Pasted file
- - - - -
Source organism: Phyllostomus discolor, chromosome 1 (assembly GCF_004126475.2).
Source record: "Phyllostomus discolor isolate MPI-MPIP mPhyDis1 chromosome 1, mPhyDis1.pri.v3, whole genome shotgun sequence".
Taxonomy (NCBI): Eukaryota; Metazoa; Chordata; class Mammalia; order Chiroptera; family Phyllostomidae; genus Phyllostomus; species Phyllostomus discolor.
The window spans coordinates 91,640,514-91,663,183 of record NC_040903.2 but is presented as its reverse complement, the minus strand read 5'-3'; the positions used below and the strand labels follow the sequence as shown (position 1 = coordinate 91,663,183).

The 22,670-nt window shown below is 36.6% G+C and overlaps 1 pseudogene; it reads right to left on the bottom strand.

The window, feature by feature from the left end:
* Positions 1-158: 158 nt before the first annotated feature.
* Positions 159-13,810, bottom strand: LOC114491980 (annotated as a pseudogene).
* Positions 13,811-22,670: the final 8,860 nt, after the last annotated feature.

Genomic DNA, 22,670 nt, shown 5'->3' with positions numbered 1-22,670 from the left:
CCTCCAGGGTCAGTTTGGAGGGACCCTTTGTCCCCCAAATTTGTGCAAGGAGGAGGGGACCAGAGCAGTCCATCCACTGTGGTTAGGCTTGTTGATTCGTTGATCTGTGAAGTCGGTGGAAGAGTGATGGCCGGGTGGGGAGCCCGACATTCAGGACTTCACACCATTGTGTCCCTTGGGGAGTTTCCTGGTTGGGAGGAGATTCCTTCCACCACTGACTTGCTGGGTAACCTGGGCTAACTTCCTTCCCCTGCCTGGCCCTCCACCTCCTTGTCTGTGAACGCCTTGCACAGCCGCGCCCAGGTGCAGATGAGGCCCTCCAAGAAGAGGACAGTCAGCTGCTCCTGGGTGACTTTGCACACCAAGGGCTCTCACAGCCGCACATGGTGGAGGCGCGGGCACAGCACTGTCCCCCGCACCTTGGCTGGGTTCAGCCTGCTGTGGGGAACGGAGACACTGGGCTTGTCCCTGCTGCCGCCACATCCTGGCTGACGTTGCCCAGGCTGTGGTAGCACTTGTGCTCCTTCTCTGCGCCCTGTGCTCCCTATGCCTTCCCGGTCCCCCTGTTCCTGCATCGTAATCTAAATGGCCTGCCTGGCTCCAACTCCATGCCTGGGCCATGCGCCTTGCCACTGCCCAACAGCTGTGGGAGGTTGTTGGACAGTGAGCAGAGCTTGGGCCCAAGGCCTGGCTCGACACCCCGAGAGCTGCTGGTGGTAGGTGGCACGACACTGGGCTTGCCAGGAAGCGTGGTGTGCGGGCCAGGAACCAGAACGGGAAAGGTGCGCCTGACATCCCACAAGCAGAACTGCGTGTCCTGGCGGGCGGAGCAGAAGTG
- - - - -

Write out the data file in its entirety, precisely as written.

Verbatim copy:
Source organism: Phyllostomus discolor, chromosome 1 (assembly GCF_004126475.2).
Source record: "Phyllostomus discolor isolate MPI-MPIP mPhyDis1 chromosome 1, mPhyDis1.pri.v3, whole genome shotgun sequence".
Taxonomy (NCBI): Eukaryota; Metazoa; Chordata; class Mammalia; order Chiroptera; family Phyllostomidae; genus Phyllostomus; species Phyllostomus discolor.
The window spans coordinates 91,640,514-91,663,183 of record NC_040903.2 but is presented as its reverse complement, the minus strand read 5'-3'; the positions used below and the strand labels follow the sequence as shown (position 1 = coordinate 91,663,183).

The 22,670-nt window shown below is 36.6% G+C and overlaps 1 pseudogene; it reads right to left on the bottom strand.

The window, feature by feature from the left end:
* Positions 1-158: 158 nt before the first annotated feature.
* Positions 159-13,810, bottom strand: LOC114491980 (annotated as a pseudogene).
* Positions 13,811-22,670: the final 8,860 nt, after the last annotated feature.

Genomic DNA, 22,670 nt, shown 5'->3' with positions numbered 1-22,670 from the left:
CCTCCAGGGTCAGTTTGGAGGGACCCTTTGTCCCCCAAATTTGTGCAAGGAGGAGGGGACCAGAGCAGTCCATCCACTGTGGTTAGGCTTGTTGATTCGTTGATCTGTGAAGTCGGTGGAAGAGTGATGGCCGGGTGGGGAGCCCGACATTCAGGACTTCACACCATTGTGTCCCTTGGGGAGTTTCCTGGTTGGGAGGAGATTCCTTCCACCACTGACTTGCTGGGTAACCTGGGCTAACTTCCTTCCCCTGCCTGGCCCTCCACCTCCTTGTCTGTGAACGCCTTGCACAGCCGCGCCCAGGTGCAGATGAGGCCCTCCAAGAAGAGGACAGTCAGCTGCTCCTGGGTGACTTTGCACACCAAGGGCTCTCACAGCCGCACATGGTGGAGGCGCGGGCACAGCACTGTCCCCCGCACCTTGGCTGGGTTCAGCCTGCTGTGGGGAACGGAGACACTGGGCTTGTCCCTGCTGCCGCCACATCCTGGCTGACGTTGCCCAGGCTGTGGTAGCACTTGTGCTCCTTCTCTGCGCCCTGTGCTCCCTATGCCTTCCCGGTCCCCCTGTTCCTGCATCGTAATCTAAATGGCCTGCCTGGCTCCAACTCCATGCCTGGGCCATGCGCCTTGCCACTGCCCAACAGCTGTGGGAGGTTGTTGGACAGTGAGCAGAGCTTGGGCCCAAGGCCTGGCTCGACACCCCGAGAGCTGCTGGTGGTAGGTGGCACGACACTGGGCTTGCCAGGAAGCGTGGTGTGCGGGCCAGGAACCAGAACGGGAAAGGTGCGCCTGACATCCCACAAGCAGAACTGCGTGTCCTGGCGGGCGGAGCAGAAGTG